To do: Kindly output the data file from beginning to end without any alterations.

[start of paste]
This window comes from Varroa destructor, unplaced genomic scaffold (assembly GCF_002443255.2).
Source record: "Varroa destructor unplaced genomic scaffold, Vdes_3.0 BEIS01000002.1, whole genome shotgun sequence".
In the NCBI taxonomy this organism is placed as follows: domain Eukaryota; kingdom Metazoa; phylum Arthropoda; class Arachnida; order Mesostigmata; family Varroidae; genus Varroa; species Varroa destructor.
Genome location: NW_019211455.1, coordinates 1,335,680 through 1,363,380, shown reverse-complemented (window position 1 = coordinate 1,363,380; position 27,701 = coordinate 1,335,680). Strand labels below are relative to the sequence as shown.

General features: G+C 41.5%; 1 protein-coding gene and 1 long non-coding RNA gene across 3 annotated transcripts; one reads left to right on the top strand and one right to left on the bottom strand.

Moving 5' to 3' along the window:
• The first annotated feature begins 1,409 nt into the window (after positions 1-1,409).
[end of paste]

This window comes from Varroa destructor, unplaced genomic scaffold (assembly GCF_002443255.2).
Source record: "Varroa destructor unplaced genomic scaffold, Vdes_3.0 BEIS01000002.1, whole genome shotgun sequence".
In the NCBI taxonomy this organism is placed as follows: domain Eukaryota; kingdom Metazoa; phylum Arthropoda; class Arachnida; order Mesostigmata; family Varroidae; genus Varroa; species Varroa destructor.
Genome location: NW_019211455.1, coordinates 1,335,680 through 1,363,380, shown reverse-complemented (window position 1 = coordinate 1,363,380; position 27,701 = coordinate 1,335,680). Strand labels below are relative to the sequence as shown.

General features: G+C 41.5%; 1 protein-coding gene and 1 long non-coding RNA gene across 3 annotated transcripts; one reads left to right on the top strand and one right to left on the bottom strand.

Moving 5' to 3' along the window:
• The first annotated feature begins 1,409 nt into the window (after positions 1-1,409).